How America Lost the War on Drugs
7. The Harvard Man
For the cops on the front lines of the War on Drugs, the federal government's fixation with marijuana was deeply perplexing. As they saw it, the problem wasn't pot but the drug-related violence that accompanied cocaine and other hard drugs. After the crack epidemic in the late 1980s, police commissioners around the country, like Lee Brown in Houston, began adding more officers and developing computer mapping to target neighborhoods where crime was on the rise. The crime rate dropped. But by the mid-1990s, police in some cities were beginning to realize there was a certain level that they couldn't get crime below. Mass jailings weren't doing the trick: Only fifteen percent of those convicted of federal drug crimes were actual traffickers; the rest were nothing but street-level dealers and mules, who could always be replaced.
Police in Boston, concerned about violence between youth drug gangs, turned for assistance to a group of academics. Among them was a Harvard criminologist named David Kennedy. Working together, the academics and members of the department's anti-gang unit came up with what Kennedy calls a "quirky" strategy and convinced senior police commanders to give it a try. The result, which began in 1995, was the Boston Gun Project, a collaborative effort among ministers and community leaders and the police to try to break the link between the drug trade and violent crime. First, the project tracked a particular drug-dealing gang, mapping out its membership and operations in detail. Then, in an effort called Operation Ceasefire, the dealers were called into a meeting with preachers and parents and social-service providers, and offered a deal: Stop the violence, or the police will crack down with a vengeance. "We know the seventeen guys you run with," the gangbangers were told. "If anyone in your group shoots somebody, we'll arrest every last one of you." The project also extended drug treatment and other assistance to anyone who wanted it.
The effort worked: The rates of homiÂcide and violence among young men in Boston dropped by two-thirds. Drug dealing didn't stop â" "people continued what they were doing," Kennedy concedes, "but they put their guns down." As Kennedy reflected on the success of the Boston project, which ran for five years, he wondered if he had discovered a deeper truth about drug-related violence. If the murders weren't a necessary component of the drug trade â" if it was possible to separate the two â" perhaps cities could find a way to reduce the violence, even if they could do nothing about the drugs.
In 2001, Kennedy got a call from the mayor of San Francisco that gave him a chance to examine his theories in a new setting. The city had experienced a recent spike in its murder rate, much of it caused by an ongoing feud between two drug-dealing gangs â" Big Block and West Mob â" that had resulted in dozens of murders over the years. Could Kennedy, the mayor asked, help police figure out how to stop the killings?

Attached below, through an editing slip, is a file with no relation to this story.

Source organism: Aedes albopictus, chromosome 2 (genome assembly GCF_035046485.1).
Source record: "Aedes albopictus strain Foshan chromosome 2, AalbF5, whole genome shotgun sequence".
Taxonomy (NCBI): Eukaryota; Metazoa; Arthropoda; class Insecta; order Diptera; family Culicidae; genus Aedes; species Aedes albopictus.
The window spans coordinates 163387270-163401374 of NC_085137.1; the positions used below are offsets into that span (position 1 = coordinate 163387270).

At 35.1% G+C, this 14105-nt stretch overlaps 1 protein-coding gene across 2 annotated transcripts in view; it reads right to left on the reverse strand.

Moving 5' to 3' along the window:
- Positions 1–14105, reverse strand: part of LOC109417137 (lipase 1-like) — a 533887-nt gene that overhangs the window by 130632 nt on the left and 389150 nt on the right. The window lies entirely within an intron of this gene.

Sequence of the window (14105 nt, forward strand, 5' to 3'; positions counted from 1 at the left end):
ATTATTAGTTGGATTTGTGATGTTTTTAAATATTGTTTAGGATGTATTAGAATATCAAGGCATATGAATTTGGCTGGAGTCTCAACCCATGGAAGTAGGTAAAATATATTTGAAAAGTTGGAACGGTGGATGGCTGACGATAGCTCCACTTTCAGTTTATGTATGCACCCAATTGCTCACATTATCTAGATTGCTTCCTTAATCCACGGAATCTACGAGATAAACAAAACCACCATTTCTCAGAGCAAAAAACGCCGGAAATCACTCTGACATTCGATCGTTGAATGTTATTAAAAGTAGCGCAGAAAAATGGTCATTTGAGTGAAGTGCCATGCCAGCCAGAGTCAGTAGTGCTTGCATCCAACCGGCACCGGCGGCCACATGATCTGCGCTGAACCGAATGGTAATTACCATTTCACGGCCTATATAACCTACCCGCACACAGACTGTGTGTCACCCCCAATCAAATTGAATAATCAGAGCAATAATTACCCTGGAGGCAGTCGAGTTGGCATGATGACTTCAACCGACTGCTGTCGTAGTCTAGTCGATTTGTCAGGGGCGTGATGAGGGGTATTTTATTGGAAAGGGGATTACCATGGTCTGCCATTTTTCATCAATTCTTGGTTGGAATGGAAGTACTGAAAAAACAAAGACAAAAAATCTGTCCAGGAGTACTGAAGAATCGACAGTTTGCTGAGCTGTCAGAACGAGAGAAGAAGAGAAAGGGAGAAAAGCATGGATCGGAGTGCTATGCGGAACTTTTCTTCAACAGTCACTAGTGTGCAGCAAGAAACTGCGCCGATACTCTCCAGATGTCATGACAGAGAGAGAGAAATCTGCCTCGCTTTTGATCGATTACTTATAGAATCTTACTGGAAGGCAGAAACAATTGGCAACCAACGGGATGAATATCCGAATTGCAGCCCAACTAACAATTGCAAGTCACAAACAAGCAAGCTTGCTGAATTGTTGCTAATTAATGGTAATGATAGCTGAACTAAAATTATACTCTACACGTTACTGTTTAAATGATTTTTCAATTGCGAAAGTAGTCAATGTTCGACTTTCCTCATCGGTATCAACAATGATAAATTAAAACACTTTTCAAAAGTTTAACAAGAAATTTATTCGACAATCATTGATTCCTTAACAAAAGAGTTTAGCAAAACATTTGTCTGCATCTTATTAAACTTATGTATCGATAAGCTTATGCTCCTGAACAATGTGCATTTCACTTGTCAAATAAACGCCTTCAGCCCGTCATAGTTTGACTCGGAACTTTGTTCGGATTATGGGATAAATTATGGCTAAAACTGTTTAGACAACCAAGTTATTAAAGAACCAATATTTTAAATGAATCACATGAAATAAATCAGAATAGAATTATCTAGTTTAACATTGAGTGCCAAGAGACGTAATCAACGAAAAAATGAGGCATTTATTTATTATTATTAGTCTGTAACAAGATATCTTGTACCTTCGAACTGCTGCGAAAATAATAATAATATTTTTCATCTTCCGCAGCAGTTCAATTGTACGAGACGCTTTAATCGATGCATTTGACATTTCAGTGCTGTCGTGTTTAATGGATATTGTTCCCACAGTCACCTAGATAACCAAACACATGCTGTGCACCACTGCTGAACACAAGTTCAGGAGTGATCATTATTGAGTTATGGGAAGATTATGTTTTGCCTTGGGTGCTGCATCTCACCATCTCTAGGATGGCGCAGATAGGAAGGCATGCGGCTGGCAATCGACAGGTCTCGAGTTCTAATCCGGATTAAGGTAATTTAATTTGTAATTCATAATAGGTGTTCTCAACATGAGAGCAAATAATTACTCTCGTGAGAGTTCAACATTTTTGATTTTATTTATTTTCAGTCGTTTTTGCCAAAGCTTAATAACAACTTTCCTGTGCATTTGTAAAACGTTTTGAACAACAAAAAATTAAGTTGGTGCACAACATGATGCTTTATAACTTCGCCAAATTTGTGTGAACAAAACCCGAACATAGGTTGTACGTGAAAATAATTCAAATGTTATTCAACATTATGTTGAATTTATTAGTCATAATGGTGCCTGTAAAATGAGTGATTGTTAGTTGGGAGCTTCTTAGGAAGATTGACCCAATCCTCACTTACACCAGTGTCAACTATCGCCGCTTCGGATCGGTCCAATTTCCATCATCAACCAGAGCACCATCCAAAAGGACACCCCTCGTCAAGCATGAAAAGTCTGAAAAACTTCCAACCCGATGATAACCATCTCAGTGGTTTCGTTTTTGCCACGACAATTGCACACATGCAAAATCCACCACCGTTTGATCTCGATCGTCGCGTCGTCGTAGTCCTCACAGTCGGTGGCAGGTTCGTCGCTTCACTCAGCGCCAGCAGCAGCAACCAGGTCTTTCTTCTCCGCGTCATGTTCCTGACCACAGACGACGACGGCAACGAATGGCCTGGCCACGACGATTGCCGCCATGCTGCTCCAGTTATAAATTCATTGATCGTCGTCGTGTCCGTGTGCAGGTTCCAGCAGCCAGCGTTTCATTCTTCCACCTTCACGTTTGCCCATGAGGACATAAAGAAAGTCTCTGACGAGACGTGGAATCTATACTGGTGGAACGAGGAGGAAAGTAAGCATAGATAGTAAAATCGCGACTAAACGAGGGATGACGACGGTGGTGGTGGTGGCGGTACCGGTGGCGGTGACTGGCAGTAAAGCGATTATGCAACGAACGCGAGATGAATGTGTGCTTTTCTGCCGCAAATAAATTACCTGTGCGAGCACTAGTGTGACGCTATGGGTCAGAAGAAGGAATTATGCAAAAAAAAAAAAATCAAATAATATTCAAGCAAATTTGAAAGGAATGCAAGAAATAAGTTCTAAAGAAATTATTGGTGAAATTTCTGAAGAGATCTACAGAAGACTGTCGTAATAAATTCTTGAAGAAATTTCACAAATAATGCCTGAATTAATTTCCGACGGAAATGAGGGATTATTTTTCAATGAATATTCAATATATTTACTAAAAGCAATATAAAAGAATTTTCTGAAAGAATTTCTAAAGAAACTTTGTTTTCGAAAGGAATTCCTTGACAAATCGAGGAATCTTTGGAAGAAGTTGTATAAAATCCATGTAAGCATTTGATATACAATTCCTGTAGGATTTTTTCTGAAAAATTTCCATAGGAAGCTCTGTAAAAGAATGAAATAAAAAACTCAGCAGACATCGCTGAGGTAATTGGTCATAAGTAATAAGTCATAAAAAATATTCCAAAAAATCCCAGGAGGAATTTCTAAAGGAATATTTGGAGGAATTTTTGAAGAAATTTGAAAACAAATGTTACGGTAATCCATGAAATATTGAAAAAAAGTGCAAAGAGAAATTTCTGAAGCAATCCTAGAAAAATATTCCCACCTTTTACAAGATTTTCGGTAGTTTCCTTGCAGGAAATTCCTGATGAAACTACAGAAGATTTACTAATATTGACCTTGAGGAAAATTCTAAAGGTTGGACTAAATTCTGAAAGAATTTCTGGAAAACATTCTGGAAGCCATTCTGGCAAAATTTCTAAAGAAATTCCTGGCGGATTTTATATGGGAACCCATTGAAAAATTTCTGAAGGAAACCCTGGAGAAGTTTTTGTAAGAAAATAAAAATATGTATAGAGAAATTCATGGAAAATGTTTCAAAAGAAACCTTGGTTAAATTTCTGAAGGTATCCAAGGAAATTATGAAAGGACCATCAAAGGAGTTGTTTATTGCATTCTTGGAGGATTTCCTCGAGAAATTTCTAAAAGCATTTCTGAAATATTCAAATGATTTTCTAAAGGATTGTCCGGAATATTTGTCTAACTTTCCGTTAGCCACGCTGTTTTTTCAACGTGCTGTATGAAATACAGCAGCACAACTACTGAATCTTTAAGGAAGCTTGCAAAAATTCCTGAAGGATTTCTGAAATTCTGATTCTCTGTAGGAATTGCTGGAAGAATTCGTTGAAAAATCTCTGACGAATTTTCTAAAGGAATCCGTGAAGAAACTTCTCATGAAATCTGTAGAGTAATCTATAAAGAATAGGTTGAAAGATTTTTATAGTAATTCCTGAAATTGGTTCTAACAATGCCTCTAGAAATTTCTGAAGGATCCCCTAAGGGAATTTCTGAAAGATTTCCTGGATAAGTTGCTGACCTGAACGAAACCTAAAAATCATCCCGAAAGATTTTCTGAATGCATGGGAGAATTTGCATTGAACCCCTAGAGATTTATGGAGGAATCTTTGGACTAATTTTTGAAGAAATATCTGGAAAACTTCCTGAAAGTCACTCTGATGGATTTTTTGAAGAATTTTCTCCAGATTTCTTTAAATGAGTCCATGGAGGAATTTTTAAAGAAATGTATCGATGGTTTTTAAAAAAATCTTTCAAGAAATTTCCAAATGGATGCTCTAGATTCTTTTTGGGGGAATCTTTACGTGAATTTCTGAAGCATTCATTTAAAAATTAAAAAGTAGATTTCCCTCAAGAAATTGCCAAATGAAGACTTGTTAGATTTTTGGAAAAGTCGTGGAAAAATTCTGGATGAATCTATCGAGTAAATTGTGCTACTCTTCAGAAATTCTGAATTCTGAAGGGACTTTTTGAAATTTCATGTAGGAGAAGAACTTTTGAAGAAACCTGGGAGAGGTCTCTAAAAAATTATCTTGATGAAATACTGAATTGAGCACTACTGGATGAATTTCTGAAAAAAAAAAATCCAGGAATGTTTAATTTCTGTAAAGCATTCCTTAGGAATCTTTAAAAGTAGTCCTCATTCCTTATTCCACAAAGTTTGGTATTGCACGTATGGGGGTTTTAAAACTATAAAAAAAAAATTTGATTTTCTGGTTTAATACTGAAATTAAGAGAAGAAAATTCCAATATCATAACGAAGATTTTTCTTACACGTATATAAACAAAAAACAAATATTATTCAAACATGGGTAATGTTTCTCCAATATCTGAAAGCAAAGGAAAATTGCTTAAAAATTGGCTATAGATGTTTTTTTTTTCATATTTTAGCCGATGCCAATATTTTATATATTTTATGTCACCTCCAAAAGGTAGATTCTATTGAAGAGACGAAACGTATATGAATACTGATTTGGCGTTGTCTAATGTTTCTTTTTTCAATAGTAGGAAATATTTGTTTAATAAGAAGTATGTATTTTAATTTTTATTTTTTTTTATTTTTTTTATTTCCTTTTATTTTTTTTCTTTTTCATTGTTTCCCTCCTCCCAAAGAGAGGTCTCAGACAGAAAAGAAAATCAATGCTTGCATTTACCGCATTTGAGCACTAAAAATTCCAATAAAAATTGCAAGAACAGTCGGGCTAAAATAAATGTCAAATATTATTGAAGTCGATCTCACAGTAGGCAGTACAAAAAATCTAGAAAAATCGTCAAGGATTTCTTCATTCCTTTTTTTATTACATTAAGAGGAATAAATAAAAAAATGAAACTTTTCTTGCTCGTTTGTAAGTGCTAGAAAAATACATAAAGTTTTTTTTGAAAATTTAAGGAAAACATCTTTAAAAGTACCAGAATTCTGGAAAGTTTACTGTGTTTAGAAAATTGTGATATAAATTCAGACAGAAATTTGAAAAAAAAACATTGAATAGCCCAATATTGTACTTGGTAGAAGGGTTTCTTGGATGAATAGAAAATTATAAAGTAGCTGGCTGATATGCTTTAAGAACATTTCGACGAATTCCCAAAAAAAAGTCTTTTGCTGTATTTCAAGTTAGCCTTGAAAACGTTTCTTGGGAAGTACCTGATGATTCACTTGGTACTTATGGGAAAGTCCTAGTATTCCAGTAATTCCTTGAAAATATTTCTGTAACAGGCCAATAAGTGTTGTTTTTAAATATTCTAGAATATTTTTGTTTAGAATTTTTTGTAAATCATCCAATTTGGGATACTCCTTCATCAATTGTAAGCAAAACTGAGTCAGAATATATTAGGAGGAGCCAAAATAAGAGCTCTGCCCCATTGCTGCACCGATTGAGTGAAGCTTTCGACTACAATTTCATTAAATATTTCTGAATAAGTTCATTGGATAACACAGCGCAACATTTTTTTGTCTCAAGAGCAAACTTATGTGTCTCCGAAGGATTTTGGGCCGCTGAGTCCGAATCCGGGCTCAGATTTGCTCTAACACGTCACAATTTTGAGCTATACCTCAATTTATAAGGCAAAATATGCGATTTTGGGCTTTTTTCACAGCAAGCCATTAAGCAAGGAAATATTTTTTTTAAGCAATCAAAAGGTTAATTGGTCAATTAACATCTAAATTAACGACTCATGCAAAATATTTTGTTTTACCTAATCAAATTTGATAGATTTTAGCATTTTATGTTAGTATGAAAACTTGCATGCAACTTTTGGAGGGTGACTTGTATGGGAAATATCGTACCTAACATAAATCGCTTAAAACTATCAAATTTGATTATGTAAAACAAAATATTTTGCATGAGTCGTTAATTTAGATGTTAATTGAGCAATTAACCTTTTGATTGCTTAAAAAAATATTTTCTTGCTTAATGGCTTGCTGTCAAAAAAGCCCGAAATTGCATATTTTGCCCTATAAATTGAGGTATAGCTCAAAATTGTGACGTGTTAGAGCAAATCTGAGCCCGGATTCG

Kennedy flew out to San Francisco and met with police. But as he researched the history of the violence, it seemed to confirm his findings in Boston. Though both Big Block and West Mob were involved in dealing drugs, the shootings were not really drug-related â" the two groups occupied different territories and were not battling over turf. "The feud had started over who would perform next at a neighborhood rap event," says Kennedy, now a professor at John Jay College of Criminal Justice. "They had been killing each other ever since."
Such evidence suggested that drug enforcement needed to focus more narrowly on those responsible for the violence. "Seventy percent of the violence in these hot neighborhoods comes back to drugs," Kennedy says. "But one of the profound myths is that these homicides are about the drug trade. The violence is driven by these crews â" but they're not killing each other over business." The real spark igniting the murders, he realized, was peer pressure, a kind of primordial male goad that drove young gang members to kill each other even in instances when they weren't sure they wanted to.
Given that police departments had already locked up every drug dealer in sight and were still having problems with violence, Kennedy thought a new approach was worth a try. "There's a difference between saying, 'I'm watching this, and you should stop,' and putting someone in federal lockup," he says. "The violence is not about the drug business â" but that's a very hard thing for people to understand."
But in the early days of the Bush administration, police departments were in no hurry to experiment with an approach that focused on drug-related murders and mostly ignored users who weren't committing violence. Kennedy's efforts proved to be yet another missed opportunity in the War on Drugs â" an experience that made clear how difficult it is for science to influence the nation's drug policy.
"If ten years ago the medical community had figured out a way to reduce the deaths from breast cancer by two-thirds, every cancer clinic in the country would have been using those techniques a year later," Kennedy says. "But when it comes to drugs and violence, there's been nothing like that."